A week ago, I challenged newsroom team members to come up with a personal goal for the rest of 2007. The handout that accompanied my challenge walked each individual through the planning process and even asked him to draw a picture of what it would look like if he was “wildly successful”.
But before you could get to the fun part of imagining success, you had to identify a purpose: Why am I doing this?
Good question. I thought of that question again, as I was driving home from a recent public forum on building a sustainable rural Ohio.
I’ve been writing about farmland preservation and agricultural economic sustainability for a long time, but I don’t know if I’ve ever posed that question to anyone. Why are we doing this? Why do we feel this goal is worthwhile?
Plain and simple, because Ohio’s agriculture – its economic impact and the open or green space that makes up Ohio agriculture – is one of the state’s biggest assets.
“Planning should be about assets,” said Ohio State’s Mark Partridge during the regional forum April 13 in Wooster. Partridge holds Ohio State’s C. William Swank Chair in Rural-Urban Policy.
What are the strengths of a county, a region, a state? Economic development and community planning should keep those strengths, those assets, in mind.
Ohio and Pennsylvania are both located near and house a large share of the population; both have great geographic diversity and beauty – we have mountain or foothills, scenic vistas, lots of water recreation resources and other natural resources.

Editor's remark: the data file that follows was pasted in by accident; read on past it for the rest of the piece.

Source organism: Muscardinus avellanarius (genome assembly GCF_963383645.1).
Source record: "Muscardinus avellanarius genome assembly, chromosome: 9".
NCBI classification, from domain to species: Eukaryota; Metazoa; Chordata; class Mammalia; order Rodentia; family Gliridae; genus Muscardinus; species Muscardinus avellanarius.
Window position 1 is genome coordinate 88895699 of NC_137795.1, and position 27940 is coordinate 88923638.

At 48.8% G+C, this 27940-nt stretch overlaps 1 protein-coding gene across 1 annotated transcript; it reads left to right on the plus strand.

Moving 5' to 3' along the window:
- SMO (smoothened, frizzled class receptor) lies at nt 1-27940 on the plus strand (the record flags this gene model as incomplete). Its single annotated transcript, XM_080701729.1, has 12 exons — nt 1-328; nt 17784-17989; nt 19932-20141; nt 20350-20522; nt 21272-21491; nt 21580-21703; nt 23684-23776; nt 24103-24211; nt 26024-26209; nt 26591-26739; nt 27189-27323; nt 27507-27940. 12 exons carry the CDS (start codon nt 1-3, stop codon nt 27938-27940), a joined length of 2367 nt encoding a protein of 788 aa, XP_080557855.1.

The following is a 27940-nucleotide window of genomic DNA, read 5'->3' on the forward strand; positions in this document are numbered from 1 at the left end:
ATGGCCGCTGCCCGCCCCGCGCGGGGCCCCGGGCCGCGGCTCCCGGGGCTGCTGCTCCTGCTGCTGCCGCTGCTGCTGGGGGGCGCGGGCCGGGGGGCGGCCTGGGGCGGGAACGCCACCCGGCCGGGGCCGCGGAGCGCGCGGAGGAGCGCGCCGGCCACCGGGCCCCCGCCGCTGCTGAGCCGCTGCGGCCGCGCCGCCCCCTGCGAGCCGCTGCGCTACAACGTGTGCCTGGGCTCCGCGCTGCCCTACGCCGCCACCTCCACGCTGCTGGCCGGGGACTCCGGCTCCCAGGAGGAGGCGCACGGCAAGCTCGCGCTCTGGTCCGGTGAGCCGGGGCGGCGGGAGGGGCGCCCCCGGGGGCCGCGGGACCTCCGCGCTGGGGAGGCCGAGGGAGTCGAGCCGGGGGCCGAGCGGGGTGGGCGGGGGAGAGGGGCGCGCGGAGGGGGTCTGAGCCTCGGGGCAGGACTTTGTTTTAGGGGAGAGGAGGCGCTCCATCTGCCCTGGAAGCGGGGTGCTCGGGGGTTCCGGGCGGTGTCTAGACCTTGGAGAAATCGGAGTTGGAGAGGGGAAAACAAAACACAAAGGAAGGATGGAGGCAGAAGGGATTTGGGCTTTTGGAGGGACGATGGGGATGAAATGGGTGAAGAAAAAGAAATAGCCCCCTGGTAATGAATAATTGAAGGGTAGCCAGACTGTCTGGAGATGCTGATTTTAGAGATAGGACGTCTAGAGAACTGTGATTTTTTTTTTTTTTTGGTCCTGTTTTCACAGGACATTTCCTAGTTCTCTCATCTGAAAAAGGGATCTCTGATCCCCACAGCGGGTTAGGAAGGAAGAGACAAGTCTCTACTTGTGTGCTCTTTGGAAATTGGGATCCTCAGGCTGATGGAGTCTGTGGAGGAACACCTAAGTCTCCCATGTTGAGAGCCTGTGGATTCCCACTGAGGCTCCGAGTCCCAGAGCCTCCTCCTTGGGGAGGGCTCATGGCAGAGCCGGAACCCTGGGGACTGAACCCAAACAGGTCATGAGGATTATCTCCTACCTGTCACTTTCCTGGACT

We have a population that is rooted in Midwestern common sense, friendliness and hard work.
And we have farms. Beautiful farms. Large and small farms. Hog farms and chicken farms. Dairies and wineries. Wide open crop fields and densely wooded tree farms. We have neighbors who grow great food.
Still, we take it for granted. Those farms will always be there.
No, they won’t.
Agriculture is an asset. Wayne County Commissioner Ann Obrecht sees economic value in those farms. And Wayne County is one of the few Ohio counties that believes agriculture is one of its assets and gives the industry more than just lip service.
In Wayne County, agriculture is part of the overall economic development and land use picture. There is an “ag success team” that pulls from production, government and business for ideas to develop, and the countywide economic development office is perhaps the only one in the state to employ a full-time program manager whose focus is agriculture.
“We need to work to retain and expand our agriculture,” Obrecht explained.
It’s a good thing I wrote it down, or I would have never believed I just heard a county commissioner say it. Now, if only we could get more of Obrecht’s peers to embrace the same idea.
The issue of farmland preservation is multi-faceted. it’s more than conservation easements or land trusts. It’s about re-igniting development in the cities. It’s about working to keep existing farms profitable.
It’s about assets.
(Farm and Dairy Editor Susan Crowell can be reached at 800-837-3419 or at email@example.com.)
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